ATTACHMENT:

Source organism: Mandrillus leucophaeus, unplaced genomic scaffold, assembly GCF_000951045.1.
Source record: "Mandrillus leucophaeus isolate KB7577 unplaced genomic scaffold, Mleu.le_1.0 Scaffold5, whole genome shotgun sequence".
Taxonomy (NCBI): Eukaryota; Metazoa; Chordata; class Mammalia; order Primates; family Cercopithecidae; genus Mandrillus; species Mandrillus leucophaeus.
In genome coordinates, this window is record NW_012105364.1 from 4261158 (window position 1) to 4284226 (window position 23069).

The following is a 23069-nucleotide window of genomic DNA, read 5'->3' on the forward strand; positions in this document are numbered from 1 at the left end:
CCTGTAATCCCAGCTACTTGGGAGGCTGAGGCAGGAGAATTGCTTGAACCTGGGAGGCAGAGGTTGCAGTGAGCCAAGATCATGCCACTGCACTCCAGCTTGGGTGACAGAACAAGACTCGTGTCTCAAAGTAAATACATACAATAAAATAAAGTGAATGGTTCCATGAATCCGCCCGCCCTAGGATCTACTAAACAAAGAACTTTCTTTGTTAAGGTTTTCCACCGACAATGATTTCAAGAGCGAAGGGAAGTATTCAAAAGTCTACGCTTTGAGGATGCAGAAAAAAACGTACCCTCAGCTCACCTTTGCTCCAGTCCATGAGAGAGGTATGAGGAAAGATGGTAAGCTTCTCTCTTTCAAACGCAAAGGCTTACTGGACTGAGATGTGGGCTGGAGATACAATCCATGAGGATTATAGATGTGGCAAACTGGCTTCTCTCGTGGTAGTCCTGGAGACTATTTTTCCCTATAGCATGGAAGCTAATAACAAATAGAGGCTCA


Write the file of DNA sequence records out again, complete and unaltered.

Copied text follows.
Source organism: Mandrillus leucophaeus, unplaced genomic scaffold, assembly GCF_000951045.1.
Source record: "Mandrillus leucophaeus isolate KB7577 unplaced genomic scaffold, Mleu.le_1.0 Scaffold5, whole genome shotgun sequence".
Taxonomy (NCBI): Eukaryota; Metazoa; Chordata; class Mammalia; order Primates; family Cercopithecidae; genus Mandrillus; species Mandrillus leucophaeus.
In genome coordinates, this window is record NW_012105364.1 from 4261158 (window position 1) to 4284226 (window position 23069).

The following is a 23069-nucleotide window of genomic DNA, read 5'->3' on the forward strand; positions in this document are numbered from 1 at the left end:
CCTGTAATCCCAGCTACTTGGGAGGCTGAGGCAGGAGAATTGCTTGAACCTGGGAGGCAGAGGTTGCAGTGAGCCAAGATCATGCCACTGCACTCCAGCTTGGGTGACAGAACAAGACTCGTGTCTCAAAGTAAATACATACAATAAAATAAAGTGAATGGTTCCATGAATCCGCCCGCCCTAGGATCTACTAAACAAAGAACTTTCTTTGTTAAGGTTTTCCACCGACAATGATTTCAAGAGCGAAGGGAAGTATTCAAAAGTCTACGCTTTGAGGATGCAGAAAAAAACGTACCCTCAGCTCACCTTTGCTCCAGTCCATGAGAGAGGTATGAGGAAAGATGGTAAGCTTCTCTCTTTCAAACGCAAAGGCTTACTGGACTGAGATGTGGGCTGGAGATACAATCCATGAGGATTATAGATGTGGCAAACTGGCTTCTCTCGTGGTAGTCCTGGAGACTATTTTTCCCTATAGCATGGAAGCTAATAACAAATAGAGGCTCA